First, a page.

Soybean stocks are similarly scarce, though stocks-to-use is expected to increase with higher acreage and production. US wheat stocks-to-use is expected to remain roughly in the middle of its historic distribution, though at the lowest level since 2013/14. While USDA did revise global wheat exports higher and ending stocks lower, this did not translate into greater US wheat exports which might draw down US stocks.
New-crop Export Sales
The May WASDE 2022/23 export projections shown in Table 1 for corn, soybeans, and wheat are roughly similar to 2021/22 levels. Though the 2022/23 export campaign has yet to begin – the corn and soybean marketing year begins on September 1 and the wheat marketing year starts June 1 – data on export sales commitments for next marketing year indicate strong export demand for corn and soybeans.
Export sales commitments for wheat are at levels typical of recent years. One open question is whether strong early sales will lead to greater overall exports.
Figure 1 shows US export sales commitments by the week of the marketing year (including both outstanding and accumulated sales after the start of the marketing year) for corn, soybeans, and wheat.
US grain and oilseed exporters are “required to report to USDA’s Foreign Agricultural Service (FAS) any sales transaction entered into with a buyer outside the United States” within a week or less of the sale, including sales arranged well in advance of shipment during the marketing year.
This means that by the time the marketing year begins, export sales commitments data provides an important leading indicator of the overall strength of export demand for US agricultural commodities. In Figure 1, negative values for the week indicate the number of weeks prior to the beginning of the marketing year.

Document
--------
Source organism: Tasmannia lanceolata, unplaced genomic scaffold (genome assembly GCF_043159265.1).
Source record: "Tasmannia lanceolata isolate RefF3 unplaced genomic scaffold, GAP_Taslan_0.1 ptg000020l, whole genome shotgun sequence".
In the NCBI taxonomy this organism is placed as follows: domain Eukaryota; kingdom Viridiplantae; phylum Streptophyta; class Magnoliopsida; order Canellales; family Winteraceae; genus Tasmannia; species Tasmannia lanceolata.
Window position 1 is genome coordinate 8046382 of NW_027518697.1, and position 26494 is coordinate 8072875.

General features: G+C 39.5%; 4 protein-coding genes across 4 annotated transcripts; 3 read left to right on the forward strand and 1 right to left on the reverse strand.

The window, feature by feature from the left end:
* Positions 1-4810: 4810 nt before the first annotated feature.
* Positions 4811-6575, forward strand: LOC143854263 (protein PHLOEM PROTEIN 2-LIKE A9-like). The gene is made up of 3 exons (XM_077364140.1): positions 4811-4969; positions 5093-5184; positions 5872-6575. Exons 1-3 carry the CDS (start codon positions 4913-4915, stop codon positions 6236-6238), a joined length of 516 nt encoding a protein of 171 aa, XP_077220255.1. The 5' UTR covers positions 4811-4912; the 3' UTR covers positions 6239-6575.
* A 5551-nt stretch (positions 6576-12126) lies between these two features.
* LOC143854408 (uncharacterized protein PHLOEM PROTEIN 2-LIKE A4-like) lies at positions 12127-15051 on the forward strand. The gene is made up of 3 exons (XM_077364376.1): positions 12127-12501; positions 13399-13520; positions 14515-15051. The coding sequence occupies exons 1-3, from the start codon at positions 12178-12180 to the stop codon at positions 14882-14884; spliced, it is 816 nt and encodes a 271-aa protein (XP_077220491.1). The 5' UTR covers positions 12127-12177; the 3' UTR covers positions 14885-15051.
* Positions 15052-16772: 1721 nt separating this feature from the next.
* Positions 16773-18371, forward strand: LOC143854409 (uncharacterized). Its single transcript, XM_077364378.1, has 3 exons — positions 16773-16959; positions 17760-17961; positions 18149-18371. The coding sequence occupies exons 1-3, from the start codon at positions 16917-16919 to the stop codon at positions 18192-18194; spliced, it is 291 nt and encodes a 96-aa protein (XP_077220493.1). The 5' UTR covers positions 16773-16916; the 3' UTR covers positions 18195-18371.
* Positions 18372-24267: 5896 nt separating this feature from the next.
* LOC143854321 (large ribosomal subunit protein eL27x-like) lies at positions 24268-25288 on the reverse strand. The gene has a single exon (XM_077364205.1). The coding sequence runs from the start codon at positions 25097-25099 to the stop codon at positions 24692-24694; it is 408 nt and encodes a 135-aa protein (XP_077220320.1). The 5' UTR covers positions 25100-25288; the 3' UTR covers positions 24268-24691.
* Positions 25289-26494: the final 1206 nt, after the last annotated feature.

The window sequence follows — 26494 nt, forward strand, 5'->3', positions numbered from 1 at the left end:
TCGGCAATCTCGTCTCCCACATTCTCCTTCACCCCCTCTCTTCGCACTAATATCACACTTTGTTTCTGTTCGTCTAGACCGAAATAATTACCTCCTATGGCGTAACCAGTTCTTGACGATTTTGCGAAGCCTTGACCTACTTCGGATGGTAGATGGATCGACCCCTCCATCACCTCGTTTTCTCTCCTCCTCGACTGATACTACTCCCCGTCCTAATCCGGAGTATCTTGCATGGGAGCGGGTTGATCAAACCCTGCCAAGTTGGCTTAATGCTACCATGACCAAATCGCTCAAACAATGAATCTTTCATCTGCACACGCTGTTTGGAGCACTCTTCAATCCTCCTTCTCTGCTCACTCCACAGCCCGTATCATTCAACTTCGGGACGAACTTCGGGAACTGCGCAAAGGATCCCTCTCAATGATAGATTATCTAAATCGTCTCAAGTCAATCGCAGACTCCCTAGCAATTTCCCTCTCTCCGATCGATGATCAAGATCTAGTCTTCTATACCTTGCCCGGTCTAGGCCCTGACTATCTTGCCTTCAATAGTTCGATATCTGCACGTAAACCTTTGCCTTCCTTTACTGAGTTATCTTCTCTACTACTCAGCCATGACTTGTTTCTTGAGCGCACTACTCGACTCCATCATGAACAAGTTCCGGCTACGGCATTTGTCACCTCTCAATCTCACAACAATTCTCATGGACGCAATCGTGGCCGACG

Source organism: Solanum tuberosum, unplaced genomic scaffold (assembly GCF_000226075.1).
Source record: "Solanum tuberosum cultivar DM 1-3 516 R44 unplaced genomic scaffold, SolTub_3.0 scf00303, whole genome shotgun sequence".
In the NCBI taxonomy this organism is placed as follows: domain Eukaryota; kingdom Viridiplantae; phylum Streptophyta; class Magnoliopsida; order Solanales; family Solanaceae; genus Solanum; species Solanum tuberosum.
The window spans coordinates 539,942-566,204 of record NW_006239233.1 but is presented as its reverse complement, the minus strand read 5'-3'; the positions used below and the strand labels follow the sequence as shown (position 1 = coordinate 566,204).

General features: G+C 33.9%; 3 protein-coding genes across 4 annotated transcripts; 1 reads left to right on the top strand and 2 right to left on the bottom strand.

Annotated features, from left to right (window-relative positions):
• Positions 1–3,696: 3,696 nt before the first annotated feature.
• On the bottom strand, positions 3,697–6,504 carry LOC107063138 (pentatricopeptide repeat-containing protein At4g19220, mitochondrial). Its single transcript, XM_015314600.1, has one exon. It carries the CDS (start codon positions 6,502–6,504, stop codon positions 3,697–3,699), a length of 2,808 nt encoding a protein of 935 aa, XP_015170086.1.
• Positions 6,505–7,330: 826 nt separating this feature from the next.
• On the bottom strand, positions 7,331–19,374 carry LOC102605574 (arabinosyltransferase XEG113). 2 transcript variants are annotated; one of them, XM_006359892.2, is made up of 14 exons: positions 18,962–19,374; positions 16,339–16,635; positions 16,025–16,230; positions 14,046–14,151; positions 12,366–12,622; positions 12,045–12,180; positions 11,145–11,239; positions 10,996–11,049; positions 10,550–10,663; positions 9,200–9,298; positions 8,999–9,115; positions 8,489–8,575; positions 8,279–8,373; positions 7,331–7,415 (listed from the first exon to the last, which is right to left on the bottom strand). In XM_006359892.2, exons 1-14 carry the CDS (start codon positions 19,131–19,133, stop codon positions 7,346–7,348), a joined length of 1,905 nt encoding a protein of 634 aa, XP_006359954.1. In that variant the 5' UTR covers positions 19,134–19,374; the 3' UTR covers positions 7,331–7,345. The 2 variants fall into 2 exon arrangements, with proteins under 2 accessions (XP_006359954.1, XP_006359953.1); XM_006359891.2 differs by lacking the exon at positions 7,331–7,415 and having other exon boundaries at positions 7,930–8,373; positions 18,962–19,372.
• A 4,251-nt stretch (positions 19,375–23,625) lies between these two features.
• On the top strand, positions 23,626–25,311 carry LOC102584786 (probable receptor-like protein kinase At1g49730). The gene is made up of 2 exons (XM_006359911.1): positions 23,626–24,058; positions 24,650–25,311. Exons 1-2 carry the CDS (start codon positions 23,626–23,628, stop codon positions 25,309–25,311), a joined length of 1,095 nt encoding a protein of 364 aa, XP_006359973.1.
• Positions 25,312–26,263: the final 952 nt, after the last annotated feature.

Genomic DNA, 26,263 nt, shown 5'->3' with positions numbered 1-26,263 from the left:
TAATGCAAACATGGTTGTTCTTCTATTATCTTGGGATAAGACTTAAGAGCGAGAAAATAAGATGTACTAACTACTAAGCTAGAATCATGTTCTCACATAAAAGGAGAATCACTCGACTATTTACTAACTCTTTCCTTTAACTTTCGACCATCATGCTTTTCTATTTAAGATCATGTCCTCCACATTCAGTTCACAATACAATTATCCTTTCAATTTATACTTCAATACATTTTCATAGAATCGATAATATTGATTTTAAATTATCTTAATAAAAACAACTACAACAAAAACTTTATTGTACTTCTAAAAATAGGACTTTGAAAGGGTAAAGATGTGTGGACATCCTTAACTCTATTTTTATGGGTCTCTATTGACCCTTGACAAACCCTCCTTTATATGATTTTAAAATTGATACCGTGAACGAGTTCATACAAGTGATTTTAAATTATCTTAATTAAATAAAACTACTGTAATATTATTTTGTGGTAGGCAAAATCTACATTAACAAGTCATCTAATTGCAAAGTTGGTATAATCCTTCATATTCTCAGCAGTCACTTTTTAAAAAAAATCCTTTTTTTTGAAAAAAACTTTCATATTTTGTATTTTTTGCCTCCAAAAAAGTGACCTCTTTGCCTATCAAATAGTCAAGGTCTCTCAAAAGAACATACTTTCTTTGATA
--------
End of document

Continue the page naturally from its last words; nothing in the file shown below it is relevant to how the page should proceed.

New-crop 2022/23 export sales (the orange lines in Figure 1) for corn and soybeans show corn sales of approximately 196 million bushels and soybean sales of about 412 million bushels as of May 5. Both are record levels for this time of year.
While there is obviously a long way to go until the 2022/23 export campaign is final, existing sales suggest current high prices have yet to seriously deter corn and soybean importers from looking to the US for new-crop supplies.
For wheat, both new-crop and old-crop export sales data are less bullish. New-crop export sales as of May 5 are 89 million bushels, a level typical of the recent past. Old-crop export sales show a significant decline in US wheat exports in 2021/22 compared to the previous 5-year average. Part of this decline can be attributed to poor 2021 yields, particularly in the Northern Great Plains.
However, muted indications for new-crop exports combined with relatively high levels of domestic inventories suggest US wheat is not filling the gap in global wheat supplies caused by the war in Ukraine.
Commodity markets will closely watch planting progress and early growing season weather for corn and soybeans in the US Midwest over the next month as well as early indications about the realized effect of drought conditions on US winter wheat yields.
Expectations that corn and soybeans will remain relatively scarce are based on the assumption of continued strength in use, especially for exports. High prices do not appear yet to have slowed export demand for US corn and soybeans. However, the export sales pace over the coming months will be closely watch. Like all market indicators in the current environment, it remains subject to considerable uncertainty.